Ventral Hernias: Risk Factors and Symptoms
One of the most common types of hernias occurs when a person’s intestines push through a weak area of the abdominal wall muscles. This type of hernia is called a “ventral hernia.” A recent study indicated that patients undergoing abdominal surgery are at an increased risk for ventral hernias due to the weakening of the abdominal muscles at the site of the surgical scar. However, there are several risk factors that can make a person more susceptible to a ventral hernia.
Risk factors include:
- Prior abdominal surgeries
- Inujuries and trauma to the abdomen
- Lifting or pushing heavy objects
- Genetic predisposition for ventral hernias
Symptoms of a ventral hernia can range from severe pain and discomfort to no symptoms at all. Typically, patients notice a bulge or an area that is tender. Doctors often make a diagnosis after observing the area in question and ordering tests such as CT scans, ultrasound studies, and MRIs.
Common symptoms experienced:
- Pain in the abdomen
- Bulging in a specific area of the abdomen that often worsens with certain movements
- Nausea and vomiting
Untreated Ventral Hernias Cause Serious Injuries
Ventral hernias should be treated as soon as they are discovered because as the hernia grows it can become more difficult treat. Some of the most dangerous complications of a hernia are entrapment (strangulation) of the contents of the hernia. For example, a ventral hernia containing a patient's bowels can lead to a serious situation where the bowel loses blood supply and dies due to becoming entrapped. This situation often requires immediate surgical repair. In other extreme cases, intestines can become incarcerated. In this scenario, the intestines become trapped outside of the abdomen and often lose vital blood supply.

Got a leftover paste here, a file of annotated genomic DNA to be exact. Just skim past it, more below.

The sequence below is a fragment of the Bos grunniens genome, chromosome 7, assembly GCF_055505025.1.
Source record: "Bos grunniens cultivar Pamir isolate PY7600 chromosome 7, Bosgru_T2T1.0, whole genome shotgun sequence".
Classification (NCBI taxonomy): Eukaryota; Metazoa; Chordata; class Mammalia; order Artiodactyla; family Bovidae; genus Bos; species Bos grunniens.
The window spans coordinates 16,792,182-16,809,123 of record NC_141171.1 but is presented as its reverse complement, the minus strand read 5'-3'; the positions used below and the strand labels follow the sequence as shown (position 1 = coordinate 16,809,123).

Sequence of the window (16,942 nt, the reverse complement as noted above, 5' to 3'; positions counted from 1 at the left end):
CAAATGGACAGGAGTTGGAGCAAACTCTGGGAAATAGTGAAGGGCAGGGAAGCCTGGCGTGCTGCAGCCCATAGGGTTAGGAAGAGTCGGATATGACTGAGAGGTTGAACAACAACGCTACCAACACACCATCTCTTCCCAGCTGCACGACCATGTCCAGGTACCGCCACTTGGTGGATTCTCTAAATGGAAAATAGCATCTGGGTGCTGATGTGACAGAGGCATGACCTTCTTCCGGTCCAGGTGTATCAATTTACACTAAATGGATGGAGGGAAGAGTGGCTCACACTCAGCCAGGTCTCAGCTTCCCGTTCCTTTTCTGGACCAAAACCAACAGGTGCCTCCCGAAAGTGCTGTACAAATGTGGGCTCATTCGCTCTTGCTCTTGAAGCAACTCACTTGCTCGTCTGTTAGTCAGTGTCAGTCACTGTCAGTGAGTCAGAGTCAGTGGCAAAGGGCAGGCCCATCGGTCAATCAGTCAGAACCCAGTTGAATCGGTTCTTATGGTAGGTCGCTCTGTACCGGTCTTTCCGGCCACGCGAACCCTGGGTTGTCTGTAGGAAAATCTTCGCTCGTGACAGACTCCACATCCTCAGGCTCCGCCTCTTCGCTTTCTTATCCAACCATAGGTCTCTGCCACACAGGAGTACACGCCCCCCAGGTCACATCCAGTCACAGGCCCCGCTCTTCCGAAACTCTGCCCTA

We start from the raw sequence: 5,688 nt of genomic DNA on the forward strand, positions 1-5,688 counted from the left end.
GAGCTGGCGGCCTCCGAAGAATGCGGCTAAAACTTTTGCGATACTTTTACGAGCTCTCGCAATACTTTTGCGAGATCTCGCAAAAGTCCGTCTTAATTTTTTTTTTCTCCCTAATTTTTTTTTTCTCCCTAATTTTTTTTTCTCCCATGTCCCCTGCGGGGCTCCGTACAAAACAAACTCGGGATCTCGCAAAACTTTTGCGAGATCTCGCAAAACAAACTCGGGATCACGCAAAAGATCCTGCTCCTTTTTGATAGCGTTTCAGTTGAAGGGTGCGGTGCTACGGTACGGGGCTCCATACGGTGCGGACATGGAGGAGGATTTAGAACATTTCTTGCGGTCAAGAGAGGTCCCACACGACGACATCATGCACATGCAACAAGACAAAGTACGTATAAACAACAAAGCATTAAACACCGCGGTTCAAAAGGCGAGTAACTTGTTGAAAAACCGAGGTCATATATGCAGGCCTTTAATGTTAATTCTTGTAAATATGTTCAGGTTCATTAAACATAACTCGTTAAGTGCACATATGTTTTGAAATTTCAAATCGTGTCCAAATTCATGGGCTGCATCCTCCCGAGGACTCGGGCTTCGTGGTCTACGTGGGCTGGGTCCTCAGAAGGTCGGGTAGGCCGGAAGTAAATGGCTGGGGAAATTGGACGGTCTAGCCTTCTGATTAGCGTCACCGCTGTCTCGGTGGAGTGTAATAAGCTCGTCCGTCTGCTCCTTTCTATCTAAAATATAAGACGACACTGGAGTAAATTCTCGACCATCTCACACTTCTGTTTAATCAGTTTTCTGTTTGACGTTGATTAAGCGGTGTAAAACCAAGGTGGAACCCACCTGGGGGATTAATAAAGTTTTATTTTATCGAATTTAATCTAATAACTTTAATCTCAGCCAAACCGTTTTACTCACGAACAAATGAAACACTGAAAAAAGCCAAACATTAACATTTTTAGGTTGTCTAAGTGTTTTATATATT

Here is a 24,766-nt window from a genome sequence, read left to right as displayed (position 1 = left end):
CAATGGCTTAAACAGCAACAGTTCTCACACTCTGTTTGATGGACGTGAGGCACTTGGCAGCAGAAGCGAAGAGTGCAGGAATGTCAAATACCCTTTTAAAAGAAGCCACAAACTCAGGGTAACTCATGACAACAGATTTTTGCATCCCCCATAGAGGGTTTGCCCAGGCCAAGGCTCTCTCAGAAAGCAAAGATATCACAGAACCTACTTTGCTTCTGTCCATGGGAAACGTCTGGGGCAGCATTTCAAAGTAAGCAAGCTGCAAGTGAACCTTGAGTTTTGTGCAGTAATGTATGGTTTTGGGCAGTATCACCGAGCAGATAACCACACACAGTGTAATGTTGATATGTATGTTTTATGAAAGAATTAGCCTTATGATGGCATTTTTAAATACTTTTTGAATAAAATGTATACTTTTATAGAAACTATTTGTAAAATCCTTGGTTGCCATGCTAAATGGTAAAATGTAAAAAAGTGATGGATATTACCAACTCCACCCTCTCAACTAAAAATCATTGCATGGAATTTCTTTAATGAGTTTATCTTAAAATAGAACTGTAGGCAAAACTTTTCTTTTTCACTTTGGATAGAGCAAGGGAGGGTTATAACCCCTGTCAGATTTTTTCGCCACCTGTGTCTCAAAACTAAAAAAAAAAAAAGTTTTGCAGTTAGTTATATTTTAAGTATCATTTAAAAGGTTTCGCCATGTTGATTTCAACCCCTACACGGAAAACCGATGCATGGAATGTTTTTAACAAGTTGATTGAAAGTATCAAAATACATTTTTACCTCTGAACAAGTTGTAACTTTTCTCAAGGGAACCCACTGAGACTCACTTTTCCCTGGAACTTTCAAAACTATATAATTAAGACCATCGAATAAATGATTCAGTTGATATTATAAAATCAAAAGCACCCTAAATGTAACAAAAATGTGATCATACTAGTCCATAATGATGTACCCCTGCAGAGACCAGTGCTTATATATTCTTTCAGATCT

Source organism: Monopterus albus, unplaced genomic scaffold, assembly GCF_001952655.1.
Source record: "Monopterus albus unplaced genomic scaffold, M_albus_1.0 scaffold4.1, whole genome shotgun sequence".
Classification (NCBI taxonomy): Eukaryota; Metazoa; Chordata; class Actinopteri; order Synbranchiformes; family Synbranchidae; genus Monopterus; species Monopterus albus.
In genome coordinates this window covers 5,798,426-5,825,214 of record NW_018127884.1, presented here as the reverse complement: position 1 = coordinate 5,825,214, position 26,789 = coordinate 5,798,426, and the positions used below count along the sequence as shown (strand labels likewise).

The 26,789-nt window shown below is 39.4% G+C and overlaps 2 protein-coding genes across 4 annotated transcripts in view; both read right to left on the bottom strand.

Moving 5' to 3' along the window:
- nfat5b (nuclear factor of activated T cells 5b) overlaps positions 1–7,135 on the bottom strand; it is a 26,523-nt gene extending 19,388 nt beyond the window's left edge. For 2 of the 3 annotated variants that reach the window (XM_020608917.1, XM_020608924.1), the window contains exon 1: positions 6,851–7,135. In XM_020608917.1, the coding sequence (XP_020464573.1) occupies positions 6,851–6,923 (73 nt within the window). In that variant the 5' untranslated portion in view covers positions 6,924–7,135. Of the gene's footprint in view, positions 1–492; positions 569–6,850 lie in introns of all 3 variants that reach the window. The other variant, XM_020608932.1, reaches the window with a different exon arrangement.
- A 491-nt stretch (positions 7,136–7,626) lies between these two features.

Hernias that have grown over 10 centimeters are considered “giant ventricular hernias,” They often grow so large that they can make separating the herniated tissue from the surrounding abdominal organs extremely difficult. In addition, once a hernia grows to such a large size, the risk of recurrence dramatically increases.
Treatment Options For Ventral Hernias
There are a few options for hernia treatment depending on the size and location. These treatment options include:
- Minimally invasive laparoscopic surgery to remove and repair the hernia via small incisions in the patient's abdomen;
- Laparotomy (open surgery) repair by making a large incision, pushing the tissue back into its proper location, and sewing the incision closed; or
- Mesh placement surgery requiring the surgeon to sew in a mesh “patch” over the area in which the surgeon pushed the patient's tissues back into their proper locations.
Problems With Surgical Mesh Used to Repair Hernias
Patients that have undergone hernia repair surgery in which a polypropylene mesh patch was implanted are reporting serious complications. These complications include pain, abdominal adhesions, bacterial infections, inflammation, intestinal obstruction, and even recurrence of their hernia. In most situations, additional surgeries are necessary to remove the implanted mesh and any damage it has caused internally.
Some of the most notable mesh products under investigation are Physiomesh, manufactured by Atrium's C-QUR hernia mesh.